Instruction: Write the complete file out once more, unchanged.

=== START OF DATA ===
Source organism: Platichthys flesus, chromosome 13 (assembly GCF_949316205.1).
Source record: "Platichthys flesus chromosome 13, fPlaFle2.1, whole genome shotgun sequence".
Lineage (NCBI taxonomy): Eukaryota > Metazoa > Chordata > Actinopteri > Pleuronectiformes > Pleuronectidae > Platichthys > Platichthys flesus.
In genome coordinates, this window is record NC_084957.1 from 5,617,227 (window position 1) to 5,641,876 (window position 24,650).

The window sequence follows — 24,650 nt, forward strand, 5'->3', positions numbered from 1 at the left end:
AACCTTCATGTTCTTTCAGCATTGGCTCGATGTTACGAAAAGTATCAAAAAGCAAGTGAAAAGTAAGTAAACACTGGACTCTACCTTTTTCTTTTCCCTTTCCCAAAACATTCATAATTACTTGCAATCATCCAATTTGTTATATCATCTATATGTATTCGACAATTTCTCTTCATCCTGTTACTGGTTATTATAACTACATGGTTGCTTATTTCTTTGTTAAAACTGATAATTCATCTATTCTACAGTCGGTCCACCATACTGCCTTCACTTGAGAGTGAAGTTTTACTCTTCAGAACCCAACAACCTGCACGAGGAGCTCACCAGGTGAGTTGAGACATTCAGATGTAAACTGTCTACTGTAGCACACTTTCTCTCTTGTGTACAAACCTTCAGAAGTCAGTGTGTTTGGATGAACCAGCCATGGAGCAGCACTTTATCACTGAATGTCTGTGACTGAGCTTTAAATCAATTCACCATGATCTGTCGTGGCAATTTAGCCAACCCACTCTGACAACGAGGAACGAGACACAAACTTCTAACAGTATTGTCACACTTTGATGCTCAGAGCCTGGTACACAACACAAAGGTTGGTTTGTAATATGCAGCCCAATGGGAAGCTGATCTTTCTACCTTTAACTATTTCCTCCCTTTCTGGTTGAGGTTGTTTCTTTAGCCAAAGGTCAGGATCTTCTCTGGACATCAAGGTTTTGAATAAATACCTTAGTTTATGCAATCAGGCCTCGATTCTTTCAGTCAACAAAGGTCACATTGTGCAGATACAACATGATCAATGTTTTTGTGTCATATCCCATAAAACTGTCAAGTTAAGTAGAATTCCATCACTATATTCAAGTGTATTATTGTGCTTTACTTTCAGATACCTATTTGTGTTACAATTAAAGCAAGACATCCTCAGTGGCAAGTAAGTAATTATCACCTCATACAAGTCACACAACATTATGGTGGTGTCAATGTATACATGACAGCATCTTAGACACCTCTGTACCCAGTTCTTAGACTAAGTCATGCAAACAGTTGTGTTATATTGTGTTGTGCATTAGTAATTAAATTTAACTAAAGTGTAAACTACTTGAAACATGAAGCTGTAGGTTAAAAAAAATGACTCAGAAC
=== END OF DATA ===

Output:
Source organism: Platichthys flesus, chromosome 13 (assembly GCF_949316205.1).
Source record: "Platichthys flesus chromosome 13, fPlaFle2.1, whole genome shotgun sequence".
Lineage (NCBI taxonomy): Eukaryota > Metazoa > Chordata > Actinopteri > Pleuronectiformes > Pleuronectidae > Platichthys > Platichthys flesus.
In genome coordinates, this window is record NC_084957.1 from 5,617,227 (window position 1) to 5,641,876 (window position 24,650).

The window sequence follows — 24,650 nt, forward strand, 5'->3', positions numbered from 1 at the left end:
AACCTTCATGTTCTTTCAGCATTGGCTCGATGTTACGAAAAGTATCAAAAAGCAAGTGAAAAGTAAGTAAACACTGGACTCTACCTTTTTCTTTTCCCTTTCCCAAAACATTCATAATTACTTGCAATCATCCAATTTGTTATATCATCTATATGTATTCGACAATTTCTCTTCATCCTGTTACTGGTTATTATAACTACATGGTTGCTTATTTCTTTGTTAAAACTGATAATTCATCTATTCTACAGTCGGTCCACCATACTGCCTTCACTTGAGAGTGAAGTTTTACTCTTCAGAACCCAACAACCTGCACGAGGAGCTCACCAGGTGAGTTGAGACATTCAGATGTAAACTGTCTACTGTAGCACACTTTCTCTCTTGTGTACAAACCTTCAGAAGTCAGTGTGTTTGGATGAACCAGCCATGGAGCAGCACTTTATCACTGAATGTCTGTGACTGAGCTTTAAATCAATTCACCATGATCTGTCGTGGCAATTTAGCCAACCCACTCTGACAACGAGGAACGAGACACAAACTTCTAACAGTATTGTCACACTTTGATGCTCAGAGCCTGGTACACAACACAAAGGTTGGTTTGTAATATGCAGCCCAATGGGAAGCTGATCTTTCTACCTTTAACTATTTCCTCCCTTTCTGGTTGAGGTTGTTTCTTTAGCCAAAGGTCAGGATCTTCTCTGGACATCAAGGTTTTGAATAAATACCTTAGTTTATGCAATCAGGCCTCGATTCTTTCAGTCAACAAAGGTCACATTGTGCAGATACAACATGATCAATGTTTTTGTGTCATATCCCATAAAACTGTCAAGTTAAGTAGAATTCCATCACTATATTCAAGTGTATTATTGTGCTTTACTTTCAGATACCTATTTGTGTTACAATTAAAGCAAGACATCCTCAGTGGCAAGTAAGTAATTATCACCTCATACAAGTCACACAACATTATGGTGGTGTCAATGTATACATGACAGCATCTTAGACACCTCTGTACCCAGTTCTTAGACTAAGTCATGCAAACAGTTGTGTTATATTGTGTTGTGCATTAGTAATTAAATTTAACTAAAGTGTAAACTACTTGAAACATGAAGCTGTAGGTTAAAAAAAATGACTCAGAAC